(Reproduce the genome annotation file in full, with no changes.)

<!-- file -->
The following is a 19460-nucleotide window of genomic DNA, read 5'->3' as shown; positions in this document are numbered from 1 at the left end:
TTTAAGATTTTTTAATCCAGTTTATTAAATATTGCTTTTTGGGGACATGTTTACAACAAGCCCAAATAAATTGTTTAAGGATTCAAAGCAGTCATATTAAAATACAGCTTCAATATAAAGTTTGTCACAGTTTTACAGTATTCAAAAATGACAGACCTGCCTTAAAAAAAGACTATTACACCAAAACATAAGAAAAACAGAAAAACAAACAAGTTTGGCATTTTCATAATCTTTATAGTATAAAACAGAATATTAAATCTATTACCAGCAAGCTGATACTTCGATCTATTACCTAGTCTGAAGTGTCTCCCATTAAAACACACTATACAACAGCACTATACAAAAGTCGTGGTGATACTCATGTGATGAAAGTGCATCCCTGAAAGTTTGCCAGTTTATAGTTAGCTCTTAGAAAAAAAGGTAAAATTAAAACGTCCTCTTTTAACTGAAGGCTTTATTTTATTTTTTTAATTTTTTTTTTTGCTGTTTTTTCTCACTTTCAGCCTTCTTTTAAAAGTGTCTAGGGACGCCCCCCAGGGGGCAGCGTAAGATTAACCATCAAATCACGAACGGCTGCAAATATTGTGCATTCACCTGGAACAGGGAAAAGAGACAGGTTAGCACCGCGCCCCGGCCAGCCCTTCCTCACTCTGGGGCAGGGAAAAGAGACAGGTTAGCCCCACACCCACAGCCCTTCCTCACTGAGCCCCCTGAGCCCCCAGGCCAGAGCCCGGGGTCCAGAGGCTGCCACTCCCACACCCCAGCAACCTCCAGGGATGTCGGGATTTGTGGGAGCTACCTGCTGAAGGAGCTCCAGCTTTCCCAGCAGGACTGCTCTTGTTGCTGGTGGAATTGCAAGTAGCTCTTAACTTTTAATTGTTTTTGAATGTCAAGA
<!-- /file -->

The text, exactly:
The following is a 19460-nucleotide window of genomic DNA, read 5'->3' as shown; positions in this document are numbered from 1 at the left end:
TTTAAGATTTTTTAATCCAGTTTATTAAATATTGCTTTTTGGGGACATGTTTACAACAAGCCCAAATAAATTGTTTAAGGATTCAAAGCAGTCATATTAAAATACAGCTTCAATATAAAGTTTGTCACAGTTTTACAGTATTCAAAAATGACAGACCTGCCTTAAAAAAAGACTATTACACCAAAACATAAGAAAAACAGAAAAACAAACAAGTTTGGCATTTTCATAATCTTTATAGTATAAAACAGAATATTAAATCTATTACCAGCAAGCTGATACTTCGATCTATTACCTAGTCTGAAGTGTCTCCCATTAAAACACACTATACAACAGCACTATACAAAAGTCGTGGTGATACTCATGTGATGAAAGTGCATCCCTGAAAGTTTGCCAGTTTATAGTTAGCTCTTAGAAAAAAAGGTAAAATTAAAACGTCCTCTTTTAACTGAAGGCTTTATTTTATTTTTTTAATTTTTTTTTTTGCTGTTTTTTCTCACTTTCAGCCTTCTTTTAAAAGTGTCTAGGGACGCCCCCCAGGGGGCAGCGTAAGATTAACCATCAAATCACGAACGGCTGCAAATATTGTGCATTCACCTGGAACAGGGAAAAGAGACAGGTTAGCACCGCGCCCCGGCCAGCCCTTCCTCACTCTGGGGCAGGGAAAAGAGACAGGTTAGCCCCACACCCACAGCCCTTCCTCACTGAGCCCCCTGAGCCCCCAGGCCAGAGCCCGGGGTCCAGAGGCTGCCACTCCCACACCCCAGCAACCTCCAGGGATGTCGGGATTTGTGGGAGCTACCTGCTGAAGGAGCTCCAGCTTTCCCAGCAGGACTGCTCTTGTTGCTGGTGGAATTGCAAGTAGCTCTTAACTTTTAATTGTTTTTGAATGTCAAGA